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Rows of delegates are seated and watching a presentation in a large conference room at the plastics treaty meeting in Nairobi, Kenya.

press release

Plastic treaty negotiations end in deadlock in Nairobi

November 20, 2023

The Canadian government must take a leading role at the fourth negotiations in Ottawa next spring.

Toronto, Ont./ Traditional territories of several First Nations including the Williams Treaties First Nations, Huron-Wendat, the Anishnaabeg, Haudenosaunee, Chippewas, and the Mississaugas of the Credit First Nation — Despite compelling calls for real action from impacted Global South countries and Indigenous Peoples, a week-long United Nations negotiation session in Nairobi made little progress to lay the groundwork for an effective international treaty to end plastic pollution.

Progress at the negotiations was obstructed by countries such as Brazil, Saudi Arabia, Iran, China, and the United States, who seem focused on delaying real action to deal with the plastics crisis. With at least 143 industry lobbyists attending the talks in Nairobi, it is clear that corporate profits are distorting global efforts to protect communities, including Indigenous Peoples, and ecosystems from plastics. 

The Zero Draft that formed the basis of the Nairobi talks ballooned to become a nearly unworkable document after countries opposed ambitious measures while adding a plethora of weak approaches – mostly voluntary actions focused on waste management that won’t address the global plastic pollution crisis.

Key options for tackling plastics are still on the table, but the draft now includes many new options that allow for runaway plastic production while leaving industry off the hook. The real solution is to reduce plastic production because it won’t be enough to simply clean up plastics already in the economy and the environment.

With the short runway to 2025—the expected completion date for the negotiations—Canada must take steps to ensure that these delay and obstruction tactics do not derail the next round of talks, scheduled for April 2024 on unceded Algonquin territory in Ottawa. Far too much time and space has already been given to member states who clearly have no intention of reaching a workable treaty to eliminate plastic pollution in our lifetimes.  

The Canadian government must play a leadership role in working toward breaking the negotiation deadlock in the lead up to and during the fourth round of negotiations in Ottawa. The government must also work with the Intergovernmental Negotiating Committee secretariat to ensure that Indigenous Peoples have full access to and fulsome representation at the Ottawa talks. Further, Canada must move forward on domestic actions to:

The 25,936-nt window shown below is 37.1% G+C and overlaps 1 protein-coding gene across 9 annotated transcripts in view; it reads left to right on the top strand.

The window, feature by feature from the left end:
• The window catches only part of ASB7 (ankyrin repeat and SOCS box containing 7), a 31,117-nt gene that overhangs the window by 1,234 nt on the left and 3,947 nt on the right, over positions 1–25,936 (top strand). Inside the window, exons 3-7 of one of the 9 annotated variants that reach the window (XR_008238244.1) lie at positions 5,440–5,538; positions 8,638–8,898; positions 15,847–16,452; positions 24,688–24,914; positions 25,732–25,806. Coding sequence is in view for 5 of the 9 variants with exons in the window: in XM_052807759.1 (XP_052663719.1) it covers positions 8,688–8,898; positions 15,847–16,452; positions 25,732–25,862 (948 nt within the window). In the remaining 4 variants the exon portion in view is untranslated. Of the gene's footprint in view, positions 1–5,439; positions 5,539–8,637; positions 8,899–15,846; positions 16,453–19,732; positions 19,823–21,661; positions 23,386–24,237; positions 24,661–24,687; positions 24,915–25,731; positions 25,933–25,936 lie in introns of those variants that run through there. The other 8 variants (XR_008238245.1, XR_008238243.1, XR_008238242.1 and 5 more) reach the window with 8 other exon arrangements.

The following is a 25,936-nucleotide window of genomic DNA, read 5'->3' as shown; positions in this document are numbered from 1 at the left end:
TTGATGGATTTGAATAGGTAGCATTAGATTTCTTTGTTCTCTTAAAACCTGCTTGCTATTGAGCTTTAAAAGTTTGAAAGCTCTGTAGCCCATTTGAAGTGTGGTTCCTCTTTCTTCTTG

• Reduce plastic production and stop subsidizing the oil, gas, petrochemicals, and plastics sectors;
  • protect and expand the bans on harmful single-use plastics; and
  • require and support reuse and refill systems to replace single-use packaging.

Muhannad Malas, Director of Law Reform at Ecojustice said:

“The Nairobi negotiations underscored how a handful of powerful countries backed by industry lobbyists are seeking to undermine a much-needed global solution to the plastics pollution crisis that Indigenous Peoples, Global South countries and other impacted communities are advocating for. The next round of negotiations in Ottawa must deliver a foundation for a treaty that would end the plastics crisis by emphasizing the need to cut production and eliminate harmful plastic products and materials.”

Karen Wirsig, Senior Program Manager, Plastics, at Environmental Defence said:

“The good news is that there appears to be widespread agreement among most of the 163 countries participating in the negotiations to curb plastic production and eliminate harmful products and hazardous chemicals linked to plastics. These are the measures the world needs in order to stop plastic pollution. The bad news is that a small block of about a dozen countries is trying to stall out the negotiations. “High-ambition” countries like Canada must do more to move things forward by the time the talks come to Ottawa, while prioritizing the concerns of Indigenous and frontline communities as well as countries most affected by plastic pollution—particularly those in the Global South.”


Environmental Defence (environmentaldefence.ca) is a leading Canadian advocacy organization that works with government, industry and individuals to defend clean water, a safe climate and healthy communities.

Ecojustice uses the power of the law to defend nature, combat climate change and fight for a healthy environment. Its strategic, public interest lawsuits and advocacy lead to precedent-setting court decisions, law and policy that deliver lasting solutions to Canada’s most urgent environmental problems. As Canada’s largest environmental law charity, Ecojustice operates offices in Vancouver, Calgary, Toronto, Ottawa and Halifax.